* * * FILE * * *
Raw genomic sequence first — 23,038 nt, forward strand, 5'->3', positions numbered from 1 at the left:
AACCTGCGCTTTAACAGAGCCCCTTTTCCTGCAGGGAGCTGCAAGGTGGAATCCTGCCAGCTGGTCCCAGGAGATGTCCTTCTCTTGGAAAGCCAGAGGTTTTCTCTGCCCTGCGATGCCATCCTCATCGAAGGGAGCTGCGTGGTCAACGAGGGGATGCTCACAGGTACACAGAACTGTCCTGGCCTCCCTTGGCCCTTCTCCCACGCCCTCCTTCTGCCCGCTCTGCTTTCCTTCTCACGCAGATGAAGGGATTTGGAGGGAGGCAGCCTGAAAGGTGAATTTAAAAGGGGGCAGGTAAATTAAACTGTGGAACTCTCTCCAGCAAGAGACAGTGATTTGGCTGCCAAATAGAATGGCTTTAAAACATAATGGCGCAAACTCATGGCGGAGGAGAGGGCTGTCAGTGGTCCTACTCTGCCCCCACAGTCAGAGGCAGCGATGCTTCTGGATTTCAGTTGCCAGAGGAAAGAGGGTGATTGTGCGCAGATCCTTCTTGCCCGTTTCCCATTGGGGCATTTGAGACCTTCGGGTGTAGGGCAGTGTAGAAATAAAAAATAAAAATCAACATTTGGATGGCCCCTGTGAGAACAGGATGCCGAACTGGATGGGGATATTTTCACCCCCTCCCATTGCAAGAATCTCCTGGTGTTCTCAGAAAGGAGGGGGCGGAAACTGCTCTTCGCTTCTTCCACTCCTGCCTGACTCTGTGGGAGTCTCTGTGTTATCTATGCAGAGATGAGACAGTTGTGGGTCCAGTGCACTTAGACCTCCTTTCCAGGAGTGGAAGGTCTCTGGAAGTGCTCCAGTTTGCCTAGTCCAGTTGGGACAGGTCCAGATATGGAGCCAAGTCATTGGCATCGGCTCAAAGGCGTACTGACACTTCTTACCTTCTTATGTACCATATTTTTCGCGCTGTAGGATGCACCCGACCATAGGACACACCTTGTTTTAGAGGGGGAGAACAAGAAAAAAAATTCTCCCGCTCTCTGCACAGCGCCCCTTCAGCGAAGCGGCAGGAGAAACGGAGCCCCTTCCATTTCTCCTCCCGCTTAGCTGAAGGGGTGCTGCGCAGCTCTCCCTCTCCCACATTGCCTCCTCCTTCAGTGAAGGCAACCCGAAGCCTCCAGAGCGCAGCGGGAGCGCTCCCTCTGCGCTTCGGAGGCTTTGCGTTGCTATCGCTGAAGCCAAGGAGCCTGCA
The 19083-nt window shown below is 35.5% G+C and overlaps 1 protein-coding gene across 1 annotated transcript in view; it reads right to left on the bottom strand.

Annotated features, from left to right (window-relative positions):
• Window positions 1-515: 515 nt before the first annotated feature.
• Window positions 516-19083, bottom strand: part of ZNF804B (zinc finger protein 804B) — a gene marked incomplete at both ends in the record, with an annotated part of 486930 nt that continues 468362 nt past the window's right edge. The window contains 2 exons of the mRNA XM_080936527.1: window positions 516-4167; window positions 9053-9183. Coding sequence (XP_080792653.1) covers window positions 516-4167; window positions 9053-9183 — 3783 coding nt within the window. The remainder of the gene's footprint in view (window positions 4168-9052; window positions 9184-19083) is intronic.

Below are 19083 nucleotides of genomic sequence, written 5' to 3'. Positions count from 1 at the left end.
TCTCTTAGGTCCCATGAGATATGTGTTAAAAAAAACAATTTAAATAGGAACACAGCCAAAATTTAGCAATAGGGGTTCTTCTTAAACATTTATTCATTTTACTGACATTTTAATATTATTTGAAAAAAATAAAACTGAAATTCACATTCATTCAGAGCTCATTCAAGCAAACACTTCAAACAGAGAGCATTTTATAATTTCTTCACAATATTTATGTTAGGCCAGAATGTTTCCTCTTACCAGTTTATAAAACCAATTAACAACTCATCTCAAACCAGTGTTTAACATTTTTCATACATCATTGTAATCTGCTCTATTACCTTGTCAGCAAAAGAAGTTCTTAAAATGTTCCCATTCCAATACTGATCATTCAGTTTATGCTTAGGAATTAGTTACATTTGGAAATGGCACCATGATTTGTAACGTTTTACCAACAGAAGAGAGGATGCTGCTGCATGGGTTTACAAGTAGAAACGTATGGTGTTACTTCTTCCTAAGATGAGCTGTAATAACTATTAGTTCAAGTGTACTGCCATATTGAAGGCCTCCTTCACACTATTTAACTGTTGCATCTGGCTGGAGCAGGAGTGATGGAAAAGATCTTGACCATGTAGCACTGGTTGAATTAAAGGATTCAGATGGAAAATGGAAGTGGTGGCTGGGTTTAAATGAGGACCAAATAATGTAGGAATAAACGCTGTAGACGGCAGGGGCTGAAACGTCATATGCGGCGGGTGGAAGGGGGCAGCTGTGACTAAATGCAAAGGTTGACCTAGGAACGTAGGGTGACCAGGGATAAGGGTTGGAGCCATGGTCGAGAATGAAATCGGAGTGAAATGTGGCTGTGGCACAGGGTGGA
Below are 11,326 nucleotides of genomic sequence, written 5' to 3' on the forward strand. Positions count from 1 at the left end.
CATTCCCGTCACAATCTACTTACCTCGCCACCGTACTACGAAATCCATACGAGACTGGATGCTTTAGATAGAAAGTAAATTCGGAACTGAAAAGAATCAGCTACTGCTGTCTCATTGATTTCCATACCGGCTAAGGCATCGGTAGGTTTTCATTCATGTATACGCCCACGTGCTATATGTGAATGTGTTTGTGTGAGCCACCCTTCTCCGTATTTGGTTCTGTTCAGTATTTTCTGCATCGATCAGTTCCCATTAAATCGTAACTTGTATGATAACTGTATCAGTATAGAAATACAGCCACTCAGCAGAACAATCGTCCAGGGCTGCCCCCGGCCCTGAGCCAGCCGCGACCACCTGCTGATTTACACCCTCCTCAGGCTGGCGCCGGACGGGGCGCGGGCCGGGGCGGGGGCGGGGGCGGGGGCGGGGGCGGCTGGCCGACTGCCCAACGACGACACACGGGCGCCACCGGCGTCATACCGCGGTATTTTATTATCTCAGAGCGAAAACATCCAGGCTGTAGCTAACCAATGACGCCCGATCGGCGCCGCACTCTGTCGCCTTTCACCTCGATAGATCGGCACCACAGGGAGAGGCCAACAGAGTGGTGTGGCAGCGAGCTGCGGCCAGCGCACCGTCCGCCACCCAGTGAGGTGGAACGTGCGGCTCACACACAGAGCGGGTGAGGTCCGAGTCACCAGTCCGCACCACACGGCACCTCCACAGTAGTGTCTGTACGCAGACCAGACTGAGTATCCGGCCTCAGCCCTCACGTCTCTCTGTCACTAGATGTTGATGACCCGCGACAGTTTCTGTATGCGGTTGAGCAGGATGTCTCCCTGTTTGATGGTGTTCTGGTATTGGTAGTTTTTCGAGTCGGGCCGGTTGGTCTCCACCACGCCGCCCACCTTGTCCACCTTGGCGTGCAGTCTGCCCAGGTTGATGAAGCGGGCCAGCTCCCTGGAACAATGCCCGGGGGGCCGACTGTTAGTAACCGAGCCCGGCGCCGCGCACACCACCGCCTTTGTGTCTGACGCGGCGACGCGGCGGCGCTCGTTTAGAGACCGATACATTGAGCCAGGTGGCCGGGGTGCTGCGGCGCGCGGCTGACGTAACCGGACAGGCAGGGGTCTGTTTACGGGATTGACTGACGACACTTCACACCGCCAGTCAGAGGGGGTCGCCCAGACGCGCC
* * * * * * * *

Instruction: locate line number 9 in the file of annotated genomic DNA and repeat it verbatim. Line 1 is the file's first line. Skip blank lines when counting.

Below are 11,326 nucleotides of genomic sequence, written 5' to 3' on the forward strand. Positions count from 1 at the left end.